7. First condition ascribed to a genetic cause

    1902

    Research conducted by William Bateson, Elizabeth Saunders and Archibald Garrod shows that alkaptonuria, also known as black bone disease, is inherited according to Mendelian rules.

  8. William Bateson invents the term “Genetics”

    1905
  9. First major interaction between geneticists and clinicians

    1908

    The “Debate On Heredity And Disease” organized by the Royal Society of Medicine takes place in London.

  10. The word “gene”

    1909

    is first formulated by Wilhelm Johannsen, who also defines the terms genotype and phenotype, referring respectively to the hereditary information and to the observed properties of an organism.

  11. Genes lie within chromosomes

    1911

    Working on the fruit fly Drosophila melanogaster, Thomas Hunt Morgan demonstrates that genes are carried by chromosomes and are the mechanical basis of heredity.

  12. Concept of Multifactorial Inheritance

    1931

    Archibald Garrod publishes his second book, “Inborn Factors in Disease” where he discusses the idea of inherited predisposition to a disease, setting the foundations for modern concepts of multifactorial inheritance.

  13. First estimation of a mutation rate in humans

    1935

    JBS Haldane provides an estimate of the frequency at which mutations that cause haemophilia arise.

  14. Development of genetic linkage

    1935

    Ronald Fisher, among others, suggests the tracing of linked genetic markers to predict a disease.

  15. First human genetic linkage

    1937

    Julia Bell and JBS Haldane demonstrate the linkage between genes for colour-blindness and haemophilia.

  16. One Gene, One Enzyme Hypothesis

    1941

    In their experiments using the red bread mold, Neurospora crassa, George Beadle and Edward Tatum’s show that genes act by regulating distinct chemical events. They propose that each gene directs the formation of one enzyme.

  17. First glimpse at the structure of DNA

    1943

    William Astbury obtains the first X-ray diffraction pattern of DNA, which reveals that DNA has a regular periodic structure. He suggests that nucleotide bases are stacked on top of each other.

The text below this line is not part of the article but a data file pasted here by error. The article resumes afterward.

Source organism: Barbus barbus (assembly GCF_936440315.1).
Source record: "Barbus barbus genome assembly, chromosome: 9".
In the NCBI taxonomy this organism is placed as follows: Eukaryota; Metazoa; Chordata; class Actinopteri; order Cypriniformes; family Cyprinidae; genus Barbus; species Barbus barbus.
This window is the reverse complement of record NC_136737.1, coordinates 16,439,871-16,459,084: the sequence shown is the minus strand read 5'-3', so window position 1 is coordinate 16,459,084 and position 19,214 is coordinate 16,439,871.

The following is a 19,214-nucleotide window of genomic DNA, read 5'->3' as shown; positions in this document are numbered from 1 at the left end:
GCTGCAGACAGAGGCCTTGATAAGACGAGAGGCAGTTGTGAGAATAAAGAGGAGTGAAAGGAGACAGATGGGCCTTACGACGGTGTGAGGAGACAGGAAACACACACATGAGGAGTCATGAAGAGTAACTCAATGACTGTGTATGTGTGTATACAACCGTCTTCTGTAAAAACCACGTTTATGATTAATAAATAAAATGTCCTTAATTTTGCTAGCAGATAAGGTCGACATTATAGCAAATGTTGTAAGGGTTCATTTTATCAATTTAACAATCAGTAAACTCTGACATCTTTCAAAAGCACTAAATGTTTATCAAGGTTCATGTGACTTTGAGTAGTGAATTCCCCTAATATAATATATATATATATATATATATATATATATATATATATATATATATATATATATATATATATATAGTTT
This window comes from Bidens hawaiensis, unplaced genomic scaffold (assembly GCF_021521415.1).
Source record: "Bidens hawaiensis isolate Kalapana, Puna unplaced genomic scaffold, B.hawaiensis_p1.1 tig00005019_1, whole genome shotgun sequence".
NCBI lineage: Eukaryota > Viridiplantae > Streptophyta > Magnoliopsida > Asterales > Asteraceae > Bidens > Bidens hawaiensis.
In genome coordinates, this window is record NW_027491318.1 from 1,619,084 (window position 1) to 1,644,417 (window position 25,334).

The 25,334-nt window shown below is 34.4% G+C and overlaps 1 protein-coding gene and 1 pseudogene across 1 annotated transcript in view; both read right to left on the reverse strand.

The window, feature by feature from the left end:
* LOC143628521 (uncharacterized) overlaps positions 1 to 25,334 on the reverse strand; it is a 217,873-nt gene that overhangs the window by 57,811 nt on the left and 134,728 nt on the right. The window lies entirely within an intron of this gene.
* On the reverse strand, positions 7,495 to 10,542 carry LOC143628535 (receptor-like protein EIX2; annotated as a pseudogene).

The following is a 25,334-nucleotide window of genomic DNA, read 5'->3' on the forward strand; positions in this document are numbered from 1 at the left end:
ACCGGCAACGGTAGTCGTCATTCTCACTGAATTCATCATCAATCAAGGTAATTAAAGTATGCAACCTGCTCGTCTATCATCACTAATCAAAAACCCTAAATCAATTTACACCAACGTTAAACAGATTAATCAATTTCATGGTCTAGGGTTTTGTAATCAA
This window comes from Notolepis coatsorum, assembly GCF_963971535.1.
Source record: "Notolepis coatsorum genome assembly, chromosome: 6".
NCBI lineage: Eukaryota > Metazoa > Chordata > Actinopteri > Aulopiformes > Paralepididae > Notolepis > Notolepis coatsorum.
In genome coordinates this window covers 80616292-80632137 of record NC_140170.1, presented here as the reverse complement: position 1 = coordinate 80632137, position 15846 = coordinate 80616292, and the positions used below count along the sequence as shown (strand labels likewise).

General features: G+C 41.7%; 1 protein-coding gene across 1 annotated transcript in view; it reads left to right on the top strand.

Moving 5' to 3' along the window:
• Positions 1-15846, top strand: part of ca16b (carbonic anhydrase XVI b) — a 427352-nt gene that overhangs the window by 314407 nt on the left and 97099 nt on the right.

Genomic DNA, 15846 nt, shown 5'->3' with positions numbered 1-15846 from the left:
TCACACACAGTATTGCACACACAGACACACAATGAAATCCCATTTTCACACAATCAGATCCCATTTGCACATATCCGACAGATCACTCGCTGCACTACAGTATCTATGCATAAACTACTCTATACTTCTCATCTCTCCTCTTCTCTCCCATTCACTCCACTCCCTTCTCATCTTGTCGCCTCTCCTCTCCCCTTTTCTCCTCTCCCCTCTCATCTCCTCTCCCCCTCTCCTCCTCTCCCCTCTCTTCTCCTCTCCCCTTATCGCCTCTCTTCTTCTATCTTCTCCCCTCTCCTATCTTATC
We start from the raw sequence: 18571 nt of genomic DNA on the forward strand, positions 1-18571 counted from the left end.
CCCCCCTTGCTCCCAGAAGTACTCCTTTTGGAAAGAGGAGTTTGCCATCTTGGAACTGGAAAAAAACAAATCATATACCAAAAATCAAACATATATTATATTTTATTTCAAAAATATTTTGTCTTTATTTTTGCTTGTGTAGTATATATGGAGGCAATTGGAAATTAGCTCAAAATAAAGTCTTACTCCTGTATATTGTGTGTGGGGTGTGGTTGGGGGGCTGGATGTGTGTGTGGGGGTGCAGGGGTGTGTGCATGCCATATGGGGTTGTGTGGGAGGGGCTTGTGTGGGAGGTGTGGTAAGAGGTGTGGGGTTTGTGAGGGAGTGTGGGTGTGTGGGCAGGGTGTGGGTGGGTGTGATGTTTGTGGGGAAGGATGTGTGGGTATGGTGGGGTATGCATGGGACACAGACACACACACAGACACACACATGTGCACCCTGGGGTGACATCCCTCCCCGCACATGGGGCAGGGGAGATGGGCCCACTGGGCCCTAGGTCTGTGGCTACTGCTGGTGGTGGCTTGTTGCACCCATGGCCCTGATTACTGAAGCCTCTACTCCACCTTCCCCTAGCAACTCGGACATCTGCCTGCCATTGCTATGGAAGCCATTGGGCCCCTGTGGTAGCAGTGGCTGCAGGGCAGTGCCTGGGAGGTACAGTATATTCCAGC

18. The chemical nature of genes

    1944

    Oswald Avery, Colin MacLeod, and Maclyn McCarty show that DNA, not proteins, can transform the properties of cells, thus clarifying the chemical nature of genes.

  19. First genetic disease known to result from an enzyme deficiency

    1952

    Carl Cori and Gerty Cori discover the Glycogen storage disease type 1 results form a deficiency in the enzyme glucose-6-phosphatase.

  20. Model structure of DNA as a double helix

    1953

    Based on the X-ray crystallography studies of DNA by Rosalind Franklin, Francis Crick and James Watson describe the double helix structure of DNA. They received the Nobel Prize for their work in 1962.

  21. Human Chromosomes Numbered

    1955

    Joe Hin Tjio defines 46 as the exact number of chromosomes in human cells.

  22. Discovery of DNA Polymerase

    1955

    Arthur Kornberg and colleagues isolated DNA polymerase, an enzyme that catalyzes the template-directed synthesis of DNA that would later be used for DNA sequencing.

  23. First human chromosome abnormalities identified

    1959

    In the same year, three groups discover that anomalies in chromosome numbers lead to Down, Turner and Klinefelter syndromes (discovered by Jérôme Lejeune, Charles Ford and Patricia Jacobs and John Strong, respectively).

  24. First Screen for Metabolic Defect in Newborns

    1961

    Robert Guthrie develops a method to test newborns for the metabolic defect, phenylketonuria (PKU).

  25. The Genetic Code is cracked

    1961

    Marshall Nirenberg and Heinrich Matthaei figure out the genetic code that allows nucleic acids with their 4-letter alphabet to determine the order of 20 kinds of amino acids in proteins.

  26. First chromosomal prenatal diagnosis

    1966

    Mark Steele and Roy Breg use cells obtained form amniotic fluid to perform fetal chromosome evaluation.

  27. First Restriction Enzyme Described

    1968

    Scientists describe restriction nucleases, enzymes that recognize and cut specific short sequences of DNA. The resulting fragments can be used to analyze DNA, and these enzymes later became an important tool for mapping genomes.

  28. Unique identification of all human chromosomes

    1970

    Lore Zech, Torbjörn Caspersson and colleagues develop the use of quinacrine, a fluorescent dye that intercalates into DNA, to visualize dark and light bands on chromosomes. These bands form unique patterns for each chromosome that makes them discernable from one another.

  29. Idea of gene therapy as a treatment for genetic disorders

    1972

    Theodor Friedmann and Richard Roblin suggest the use of exogenous DNA to replace the defective DNA in patients suffering from genetic defects.

  30. DNA sequencing

    1975

    Two groups, Frederick Sanger and colleagues, and Alan Maxam and Walter Gilbert, both develop rapid DNA sequencing methods.

  31. First transgenic mice and fruit flies

    1981

    Scientists successfully add stably inherited genes to laboratory animals. The resulting transgenic animals provide a new way to test the functions of genes.

  32. GenBank database formed

    1982

    Scientists begin to submit DNA sequence data to a National Institutes of Health (NIH) database that is open to the public.

  33. First linkage of DNA markers to a disease

    1982